Actually, this is not necessarily a problem. It’s not at all uncommon to have some files that refuse to defrag, and that’s quite all right. Chances are it won’t impact performance in any noticeable way, and that’s really what defragging is all about: improving performance.
Let’s look at some of the reasons, and some of the ways to force the issue if you still feel you need to.
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Defragging, or more properly, defragmenting, is the process of taking all the parts or “fragments” of a file on your hard disk and making sure that they are physically next to each other, and in order.
Files don’t need to be that way: the first part of your file could be on the outer rim of the hard disk, the next part somewhere on the inner portion, and other parts scattered everywhere in between.
The “problem” that defragging solves is simply that when all those pieces are next to each other and in order, the hard disk has to do a lot less work to access the file.
There are several technical approaches to defragging, but most require that you have enough free space on your hard disk for a copy of the largest file that needs defragging. No, that’s not technically necessary, but it makes the defragmenting tool significantly simpler, faster and otherwise more reliable.
As a result, many, if not most defragmenting tools just require some fairly random percentage of free space, like 10% or 15%. If there’s not enough room for a second, temporary, copy of a file that needs to be defragmented, then that file cannot be processed.
The most common reason files do not get successfully defragged is simply that there’s not enough free space on the hard disk to do so.
The second most common cause is that the file is in use by some program.
That’s why most defragging utilities suggest you close all running programs prior to attempting to defrag. One of the things you can do when you run into this situation is to look at the list of files that were not defragged and see if they are in use. This article: How can I find out who is using a “file in use”? explains how. If you can, you can then close the program that has the file open and try defragging again.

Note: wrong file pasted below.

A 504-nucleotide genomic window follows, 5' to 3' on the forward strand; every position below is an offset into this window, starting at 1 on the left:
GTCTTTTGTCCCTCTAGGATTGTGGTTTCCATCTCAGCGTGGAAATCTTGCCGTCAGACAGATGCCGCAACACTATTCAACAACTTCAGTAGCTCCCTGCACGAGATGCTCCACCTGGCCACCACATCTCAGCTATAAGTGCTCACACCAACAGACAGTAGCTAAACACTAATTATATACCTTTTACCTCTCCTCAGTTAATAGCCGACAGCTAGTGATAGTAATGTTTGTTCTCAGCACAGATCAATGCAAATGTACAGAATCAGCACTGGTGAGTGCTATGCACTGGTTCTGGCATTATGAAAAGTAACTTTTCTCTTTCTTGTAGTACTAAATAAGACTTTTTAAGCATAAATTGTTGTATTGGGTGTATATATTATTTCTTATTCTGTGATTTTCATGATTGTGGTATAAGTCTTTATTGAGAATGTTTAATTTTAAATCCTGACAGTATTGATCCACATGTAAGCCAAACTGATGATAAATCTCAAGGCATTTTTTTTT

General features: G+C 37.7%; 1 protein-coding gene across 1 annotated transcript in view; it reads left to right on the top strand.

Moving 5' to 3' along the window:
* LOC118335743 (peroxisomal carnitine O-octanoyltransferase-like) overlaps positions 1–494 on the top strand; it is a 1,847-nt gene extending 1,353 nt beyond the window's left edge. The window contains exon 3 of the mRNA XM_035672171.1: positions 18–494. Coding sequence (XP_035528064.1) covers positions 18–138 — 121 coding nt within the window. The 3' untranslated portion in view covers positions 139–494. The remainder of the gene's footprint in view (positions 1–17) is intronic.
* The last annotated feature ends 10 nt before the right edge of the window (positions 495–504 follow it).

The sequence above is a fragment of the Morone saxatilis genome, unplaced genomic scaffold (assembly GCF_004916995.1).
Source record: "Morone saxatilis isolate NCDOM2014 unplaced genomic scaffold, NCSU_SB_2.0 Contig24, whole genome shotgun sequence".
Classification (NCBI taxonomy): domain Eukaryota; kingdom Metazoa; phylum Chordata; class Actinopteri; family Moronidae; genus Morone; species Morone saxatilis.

The next problem is that the operating system itself, as part of its normal workings, often has files open in such a way that those files cannot be defragged. One very common example is windows paging or swap file. The folks out at Sysinternals.com have a free utility, PageDefrag for just this purpose. It can schedule a defrag of the system files on your next boot, before the system is actually running.
My question to you is a simple one: why bother?
Defragging the files you can defrag easily, and doing so regularly, gets you 99% of the performance gain you’re looking for anyway. Jumping through these extra hoops to get the system files defragged is typically just not worth it, unless you’ve determined that these files are severely fragmented. And that’s rare.
My recommendation is to simply do the normal defrag “every so often”.
In fact, Windows 7 and better will do it automatically for you, once a week.